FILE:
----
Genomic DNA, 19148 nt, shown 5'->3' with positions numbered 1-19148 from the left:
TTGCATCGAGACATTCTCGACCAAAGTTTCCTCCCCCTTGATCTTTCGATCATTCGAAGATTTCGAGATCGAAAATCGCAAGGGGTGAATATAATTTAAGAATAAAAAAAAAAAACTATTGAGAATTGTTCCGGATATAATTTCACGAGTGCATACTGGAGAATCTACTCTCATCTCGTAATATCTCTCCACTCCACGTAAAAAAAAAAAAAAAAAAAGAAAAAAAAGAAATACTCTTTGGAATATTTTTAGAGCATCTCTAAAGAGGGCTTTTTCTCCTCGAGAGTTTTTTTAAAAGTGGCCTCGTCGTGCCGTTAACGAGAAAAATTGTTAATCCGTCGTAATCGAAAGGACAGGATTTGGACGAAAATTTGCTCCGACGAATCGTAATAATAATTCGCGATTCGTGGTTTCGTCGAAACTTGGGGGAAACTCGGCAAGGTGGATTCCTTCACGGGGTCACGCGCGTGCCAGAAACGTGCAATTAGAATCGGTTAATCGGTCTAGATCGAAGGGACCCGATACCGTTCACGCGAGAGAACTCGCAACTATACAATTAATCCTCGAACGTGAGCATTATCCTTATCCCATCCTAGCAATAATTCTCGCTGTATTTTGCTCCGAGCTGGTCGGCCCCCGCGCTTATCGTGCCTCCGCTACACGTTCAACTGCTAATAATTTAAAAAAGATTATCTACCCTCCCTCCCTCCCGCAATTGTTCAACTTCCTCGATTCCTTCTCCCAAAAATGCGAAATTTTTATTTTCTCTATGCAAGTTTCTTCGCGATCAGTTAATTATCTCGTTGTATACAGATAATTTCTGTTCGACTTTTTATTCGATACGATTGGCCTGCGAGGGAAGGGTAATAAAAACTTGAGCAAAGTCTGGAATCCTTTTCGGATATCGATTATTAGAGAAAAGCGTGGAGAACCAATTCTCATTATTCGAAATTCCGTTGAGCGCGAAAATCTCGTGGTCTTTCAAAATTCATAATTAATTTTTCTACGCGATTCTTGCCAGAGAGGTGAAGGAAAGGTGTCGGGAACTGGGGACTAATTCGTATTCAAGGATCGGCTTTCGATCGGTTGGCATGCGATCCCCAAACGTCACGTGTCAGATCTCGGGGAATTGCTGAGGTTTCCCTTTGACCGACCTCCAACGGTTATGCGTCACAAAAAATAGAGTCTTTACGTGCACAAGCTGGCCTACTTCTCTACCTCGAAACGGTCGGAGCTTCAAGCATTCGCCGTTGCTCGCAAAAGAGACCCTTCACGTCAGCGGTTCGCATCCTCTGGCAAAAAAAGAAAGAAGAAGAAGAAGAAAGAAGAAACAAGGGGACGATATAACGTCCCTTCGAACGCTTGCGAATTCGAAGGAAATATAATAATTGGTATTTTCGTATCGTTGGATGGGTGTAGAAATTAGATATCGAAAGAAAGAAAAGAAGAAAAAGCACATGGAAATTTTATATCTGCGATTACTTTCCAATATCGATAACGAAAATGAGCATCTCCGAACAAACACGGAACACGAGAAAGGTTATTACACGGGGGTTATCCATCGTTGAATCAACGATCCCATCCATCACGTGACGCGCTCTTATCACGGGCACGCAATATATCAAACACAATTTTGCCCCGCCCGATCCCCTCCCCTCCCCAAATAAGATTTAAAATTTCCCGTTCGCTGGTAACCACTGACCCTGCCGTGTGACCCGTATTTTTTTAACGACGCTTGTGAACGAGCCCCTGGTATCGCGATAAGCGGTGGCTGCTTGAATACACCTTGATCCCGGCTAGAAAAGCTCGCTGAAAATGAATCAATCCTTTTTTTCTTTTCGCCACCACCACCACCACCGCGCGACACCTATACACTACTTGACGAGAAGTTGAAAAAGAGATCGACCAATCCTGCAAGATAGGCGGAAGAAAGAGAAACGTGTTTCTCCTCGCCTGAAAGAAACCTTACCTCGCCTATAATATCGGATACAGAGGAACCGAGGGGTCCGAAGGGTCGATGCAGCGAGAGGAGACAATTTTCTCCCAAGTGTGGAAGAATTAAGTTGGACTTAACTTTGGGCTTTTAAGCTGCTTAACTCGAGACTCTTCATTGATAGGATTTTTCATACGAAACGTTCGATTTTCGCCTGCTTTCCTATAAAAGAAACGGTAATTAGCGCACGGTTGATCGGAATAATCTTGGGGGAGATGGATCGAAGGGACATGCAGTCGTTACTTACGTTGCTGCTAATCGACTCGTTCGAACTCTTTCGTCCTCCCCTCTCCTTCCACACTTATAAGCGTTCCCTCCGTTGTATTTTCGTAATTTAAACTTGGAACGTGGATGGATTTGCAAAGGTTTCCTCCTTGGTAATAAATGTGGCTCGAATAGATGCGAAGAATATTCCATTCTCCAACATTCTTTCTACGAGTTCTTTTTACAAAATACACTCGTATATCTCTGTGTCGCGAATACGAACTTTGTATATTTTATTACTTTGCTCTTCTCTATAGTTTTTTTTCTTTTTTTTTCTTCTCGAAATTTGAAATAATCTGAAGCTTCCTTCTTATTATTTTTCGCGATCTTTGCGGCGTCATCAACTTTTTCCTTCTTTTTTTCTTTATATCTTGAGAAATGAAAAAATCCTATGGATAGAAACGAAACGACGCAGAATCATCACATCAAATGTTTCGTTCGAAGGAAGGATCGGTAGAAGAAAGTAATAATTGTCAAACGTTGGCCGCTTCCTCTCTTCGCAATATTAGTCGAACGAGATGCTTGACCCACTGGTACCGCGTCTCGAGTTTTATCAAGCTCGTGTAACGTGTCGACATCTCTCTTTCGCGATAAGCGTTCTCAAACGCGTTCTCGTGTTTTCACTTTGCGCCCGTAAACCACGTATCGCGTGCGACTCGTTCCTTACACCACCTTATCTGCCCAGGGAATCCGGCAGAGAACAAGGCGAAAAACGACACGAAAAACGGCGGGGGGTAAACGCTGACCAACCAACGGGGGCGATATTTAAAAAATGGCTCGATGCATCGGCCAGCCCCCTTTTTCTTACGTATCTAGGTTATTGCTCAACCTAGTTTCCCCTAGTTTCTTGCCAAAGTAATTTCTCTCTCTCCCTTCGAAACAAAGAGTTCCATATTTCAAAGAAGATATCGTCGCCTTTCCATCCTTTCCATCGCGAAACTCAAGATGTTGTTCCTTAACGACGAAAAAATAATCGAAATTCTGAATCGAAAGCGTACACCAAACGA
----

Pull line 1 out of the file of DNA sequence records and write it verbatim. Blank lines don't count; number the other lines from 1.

Genomic DNA, 19148 nt, shown 5'->3' with positions numbered 1-19148 from the left: